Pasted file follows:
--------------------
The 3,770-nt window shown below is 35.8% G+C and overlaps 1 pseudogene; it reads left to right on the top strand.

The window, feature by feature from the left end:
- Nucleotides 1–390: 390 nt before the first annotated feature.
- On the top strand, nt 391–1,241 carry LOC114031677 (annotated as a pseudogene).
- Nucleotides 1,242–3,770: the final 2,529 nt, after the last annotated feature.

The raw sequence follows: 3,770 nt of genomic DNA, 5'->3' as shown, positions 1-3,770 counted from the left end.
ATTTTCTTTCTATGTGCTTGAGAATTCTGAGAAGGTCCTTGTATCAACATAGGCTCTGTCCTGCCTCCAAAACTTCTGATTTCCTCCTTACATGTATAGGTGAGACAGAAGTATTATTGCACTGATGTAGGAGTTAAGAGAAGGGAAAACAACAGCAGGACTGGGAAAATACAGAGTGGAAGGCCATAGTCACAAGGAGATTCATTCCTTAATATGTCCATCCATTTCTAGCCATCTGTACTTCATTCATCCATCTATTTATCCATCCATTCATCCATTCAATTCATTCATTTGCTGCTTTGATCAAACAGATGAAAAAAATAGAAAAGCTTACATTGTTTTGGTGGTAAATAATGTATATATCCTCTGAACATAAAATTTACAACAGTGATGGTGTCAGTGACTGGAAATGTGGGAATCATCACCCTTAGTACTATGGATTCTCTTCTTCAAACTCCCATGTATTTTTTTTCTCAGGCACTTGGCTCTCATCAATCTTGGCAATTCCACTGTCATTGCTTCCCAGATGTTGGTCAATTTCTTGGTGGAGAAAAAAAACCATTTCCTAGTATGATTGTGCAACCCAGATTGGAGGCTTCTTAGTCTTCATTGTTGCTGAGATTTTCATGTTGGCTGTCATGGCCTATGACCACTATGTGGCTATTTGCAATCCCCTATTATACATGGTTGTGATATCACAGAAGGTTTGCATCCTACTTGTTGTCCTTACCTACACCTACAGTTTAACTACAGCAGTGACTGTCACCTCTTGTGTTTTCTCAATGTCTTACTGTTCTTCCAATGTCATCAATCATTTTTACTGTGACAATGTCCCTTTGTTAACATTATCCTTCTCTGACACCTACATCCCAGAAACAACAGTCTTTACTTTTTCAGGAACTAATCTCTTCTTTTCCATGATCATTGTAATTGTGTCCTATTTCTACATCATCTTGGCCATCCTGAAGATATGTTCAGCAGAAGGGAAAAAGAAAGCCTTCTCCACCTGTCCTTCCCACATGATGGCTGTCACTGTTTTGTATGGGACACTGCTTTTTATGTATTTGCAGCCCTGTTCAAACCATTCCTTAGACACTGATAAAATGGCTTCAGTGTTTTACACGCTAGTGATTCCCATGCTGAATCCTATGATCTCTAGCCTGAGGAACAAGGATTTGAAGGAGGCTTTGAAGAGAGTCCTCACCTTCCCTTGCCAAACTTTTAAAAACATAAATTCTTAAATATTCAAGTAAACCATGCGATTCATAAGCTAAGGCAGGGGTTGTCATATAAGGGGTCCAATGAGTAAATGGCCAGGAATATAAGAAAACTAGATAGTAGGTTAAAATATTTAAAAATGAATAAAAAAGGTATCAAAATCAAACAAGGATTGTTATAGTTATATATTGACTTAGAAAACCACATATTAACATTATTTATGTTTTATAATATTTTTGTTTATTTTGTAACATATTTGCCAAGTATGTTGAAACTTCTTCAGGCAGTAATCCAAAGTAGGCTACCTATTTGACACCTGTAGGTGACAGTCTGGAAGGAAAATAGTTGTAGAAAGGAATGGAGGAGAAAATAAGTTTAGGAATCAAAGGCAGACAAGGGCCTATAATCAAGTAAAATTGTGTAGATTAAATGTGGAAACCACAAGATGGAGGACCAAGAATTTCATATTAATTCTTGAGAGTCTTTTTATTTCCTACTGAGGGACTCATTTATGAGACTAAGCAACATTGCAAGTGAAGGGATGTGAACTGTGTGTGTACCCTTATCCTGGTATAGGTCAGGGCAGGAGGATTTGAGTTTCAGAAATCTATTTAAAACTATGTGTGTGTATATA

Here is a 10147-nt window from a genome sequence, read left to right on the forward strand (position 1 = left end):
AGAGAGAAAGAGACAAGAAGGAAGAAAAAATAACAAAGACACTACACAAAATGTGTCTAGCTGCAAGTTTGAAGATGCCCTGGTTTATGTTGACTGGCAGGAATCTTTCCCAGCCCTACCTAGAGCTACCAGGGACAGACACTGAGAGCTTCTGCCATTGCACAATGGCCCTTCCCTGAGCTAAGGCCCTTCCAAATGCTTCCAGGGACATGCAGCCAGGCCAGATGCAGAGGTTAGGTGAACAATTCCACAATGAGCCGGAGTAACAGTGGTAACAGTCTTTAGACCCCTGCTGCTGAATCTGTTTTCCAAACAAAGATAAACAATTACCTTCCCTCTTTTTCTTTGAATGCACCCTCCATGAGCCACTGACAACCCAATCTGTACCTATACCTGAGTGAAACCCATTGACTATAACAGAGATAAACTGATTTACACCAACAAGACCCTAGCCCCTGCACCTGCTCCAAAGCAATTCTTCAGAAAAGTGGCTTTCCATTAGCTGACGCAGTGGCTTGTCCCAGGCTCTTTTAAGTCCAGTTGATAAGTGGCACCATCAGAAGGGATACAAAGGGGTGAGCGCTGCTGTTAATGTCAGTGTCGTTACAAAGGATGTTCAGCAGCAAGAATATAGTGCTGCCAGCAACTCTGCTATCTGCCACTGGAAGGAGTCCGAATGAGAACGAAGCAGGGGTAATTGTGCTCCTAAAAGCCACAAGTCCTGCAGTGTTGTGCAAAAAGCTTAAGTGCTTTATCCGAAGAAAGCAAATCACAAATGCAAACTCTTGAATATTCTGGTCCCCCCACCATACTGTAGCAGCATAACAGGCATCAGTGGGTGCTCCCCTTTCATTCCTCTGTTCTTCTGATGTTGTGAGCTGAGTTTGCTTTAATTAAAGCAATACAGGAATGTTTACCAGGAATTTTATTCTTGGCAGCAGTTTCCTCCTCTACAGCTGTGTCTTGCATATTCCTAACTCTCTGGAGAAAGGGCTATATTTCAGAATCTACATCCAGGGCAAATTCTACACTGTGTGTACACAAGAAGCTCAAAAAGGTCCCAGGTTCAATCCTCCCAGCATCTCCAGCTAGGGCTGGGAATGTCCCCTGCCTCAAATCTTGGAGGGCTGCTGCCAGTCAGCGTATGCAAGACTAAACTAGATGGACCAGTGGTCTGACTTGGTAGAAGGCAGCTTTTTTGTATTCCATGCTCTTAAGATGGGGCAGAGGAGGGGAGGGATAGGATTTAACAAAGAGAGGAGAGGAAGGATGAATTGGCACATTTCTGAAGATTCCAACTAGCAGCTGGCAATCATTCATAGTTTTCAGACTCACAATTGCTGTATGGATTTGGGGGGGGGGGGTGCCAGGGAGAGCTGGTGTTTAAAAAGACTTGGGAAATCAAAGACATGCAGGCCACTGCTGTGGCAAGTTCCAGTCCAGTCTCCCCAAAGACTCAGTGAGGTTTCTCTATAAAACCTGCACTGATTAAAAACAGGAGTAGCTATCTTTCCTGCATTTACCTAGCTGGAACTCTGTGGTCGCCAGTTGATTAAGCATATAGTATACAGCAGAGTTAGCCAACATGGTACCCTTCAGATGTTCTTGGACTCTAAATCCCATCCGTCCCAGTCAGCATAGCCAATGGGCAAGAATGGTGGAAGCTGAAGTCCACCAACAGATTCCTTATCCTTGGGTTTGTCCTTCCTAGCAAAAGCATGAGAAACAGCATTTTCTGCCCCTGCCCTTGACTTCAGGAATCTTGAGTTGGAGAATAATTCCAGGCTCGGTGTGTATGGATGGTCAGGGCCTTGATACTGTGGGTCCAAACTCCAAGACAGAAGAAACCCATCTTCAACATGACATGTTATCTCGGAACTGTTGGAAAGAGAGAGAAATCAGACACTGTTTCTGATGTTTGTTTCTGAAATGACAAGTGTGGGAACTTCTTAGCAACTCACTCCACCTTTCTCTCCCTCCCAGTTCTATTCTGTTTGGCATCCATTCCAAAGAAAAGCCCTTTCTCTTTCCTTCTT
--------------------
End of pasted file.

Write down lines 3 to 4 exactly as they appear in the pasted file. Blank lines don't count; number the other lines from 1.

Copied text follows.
- Nucleotides 1–390: 390 nt before the first annotated feature.
- On the top strand, nt 391–1,241 carry LOC114031677 (annotated as a pseudogene).